There are many dimensions to our team’s work in Misahuallí, Ecuador, but today I’m going to talk about the spiritual one.
For even the son of man did not come to be served, but to serve, and to give his life as a ransom for manyMark 10:45
First, an update on our projects:
The agriculture team completed building a pig pen on the Guayusa farm. They worked hard all day chopping fence posts, digging post holes, setting posts, and stretching fence. Earlier, they disassembled a chicken coop for relocation and made a plan for the future fish ponds.
“We all worked so hard and worked together to get the pen done and got to see the pigs run free in the end. The farm hands never had the money or the time to do that since they got the pigs, so they were really excited and thankful”Madison Bagg, senior, psychology major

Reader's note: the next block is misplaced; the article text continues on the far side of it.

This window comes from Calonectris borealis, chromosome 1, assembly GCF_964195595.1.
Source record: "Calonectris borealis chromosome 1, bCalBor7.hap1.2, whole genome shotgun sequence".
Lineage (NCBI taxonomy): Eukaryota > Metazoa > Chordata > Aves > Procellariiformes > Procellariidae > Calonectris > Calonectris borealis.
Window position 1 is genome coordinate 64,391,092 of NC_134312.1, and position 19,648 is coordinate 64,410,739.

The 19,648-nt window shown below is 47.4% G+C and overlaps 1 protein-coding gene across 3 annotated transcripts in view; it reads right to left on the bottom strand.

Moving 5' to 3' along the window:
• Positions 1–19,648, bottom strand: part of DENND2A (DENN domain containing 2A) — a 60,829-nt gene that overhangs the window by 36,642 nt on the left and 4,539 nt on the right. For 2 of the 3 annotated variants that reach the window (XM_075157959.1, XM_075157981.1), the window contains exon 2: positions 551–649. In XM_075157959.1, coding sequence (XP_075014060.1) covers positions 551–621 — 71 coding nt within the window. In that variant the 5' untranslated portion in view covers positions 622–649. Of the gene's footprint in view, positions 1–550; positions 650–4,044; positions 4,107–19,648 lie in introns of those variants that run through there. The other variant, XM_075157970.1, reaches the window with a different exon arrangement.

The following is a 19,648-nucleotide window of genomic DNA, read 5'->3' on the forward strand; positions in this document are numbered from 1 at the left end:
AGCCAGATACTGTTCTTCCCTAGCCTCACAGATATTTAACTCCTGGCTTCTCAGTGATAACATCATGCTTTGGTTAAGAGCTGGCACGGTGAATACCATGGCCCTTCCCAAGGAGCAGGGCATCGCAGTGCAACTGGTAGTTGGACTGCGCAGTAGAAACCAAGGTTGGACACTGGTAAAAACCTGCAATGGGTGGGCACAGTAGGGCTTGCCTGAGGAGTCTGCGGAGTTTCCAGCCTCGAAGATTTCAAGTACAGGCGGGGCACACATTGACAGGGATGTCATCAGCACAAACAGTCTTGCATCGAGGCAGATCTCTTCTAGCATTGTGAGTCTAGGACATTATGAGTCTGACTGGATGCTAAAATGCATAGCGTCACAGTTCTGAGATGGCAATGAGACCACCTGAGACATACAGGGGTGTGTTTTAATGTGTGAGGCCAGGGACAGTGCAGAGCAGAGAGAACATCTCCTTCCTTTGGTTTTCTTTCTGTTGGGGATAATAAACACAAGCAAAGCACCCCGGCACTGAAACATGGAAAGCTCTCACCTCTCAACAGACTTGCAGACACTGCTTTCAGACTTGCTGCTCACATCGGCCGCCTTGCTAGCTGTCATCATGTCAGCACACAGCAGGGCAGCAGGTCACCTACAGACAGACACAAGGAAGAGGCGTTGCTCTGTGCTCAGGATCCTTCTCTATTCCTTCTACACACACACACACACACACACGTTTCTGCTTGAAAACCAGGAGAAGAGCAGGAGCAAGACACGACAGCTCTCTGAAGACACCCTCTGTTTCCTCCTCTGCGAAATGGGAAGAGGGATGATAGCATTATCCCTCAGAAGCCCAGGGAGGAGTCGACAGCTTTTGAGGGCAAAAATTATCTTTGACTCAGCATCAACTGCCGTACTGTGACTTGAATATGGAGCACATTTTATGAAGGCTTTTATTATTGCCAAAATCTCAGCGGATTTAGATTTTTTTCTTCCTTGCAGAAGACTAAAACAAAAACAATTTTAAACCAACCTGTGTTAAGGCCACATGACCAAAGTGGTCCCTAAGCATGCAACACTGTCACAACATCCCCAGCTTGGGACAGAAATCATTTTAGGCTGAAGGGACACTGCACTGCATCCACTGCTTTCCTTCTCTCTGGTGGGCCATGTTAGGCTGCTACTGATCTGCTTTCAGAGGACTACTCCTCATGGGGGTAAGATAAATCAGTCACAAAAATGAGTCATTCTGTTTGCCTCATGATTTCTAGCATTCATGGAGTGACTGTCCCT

The photography/videography team completed its shot list and we are excited to have more material needed to launch a kickstarter for the Guayusa tea business. Mr. Newberry’s class has worked hard creating this business that will help sustain Jungle Kids for Christ and empower their community.
Both teams picked, packaged, and labeled Guayusa leaves that are ready to be sold in the school’s store alongside new T-shirts and stickers that were designed by students at College of the Ozarks.
A spiritual dimension
How do these physical projects have a spiritual dimension? Because of what Mark 10:45 says about servanthood. What this team did is a reflection of the mission of Christ-like character that College of the Ozarks has. Being servants here in the jungle has a two-fold impact. Our work impacted Jungle Kids for Christ, but also impacted our team in a profound way. We are all bringing home a more globalized understanding of God’s mission.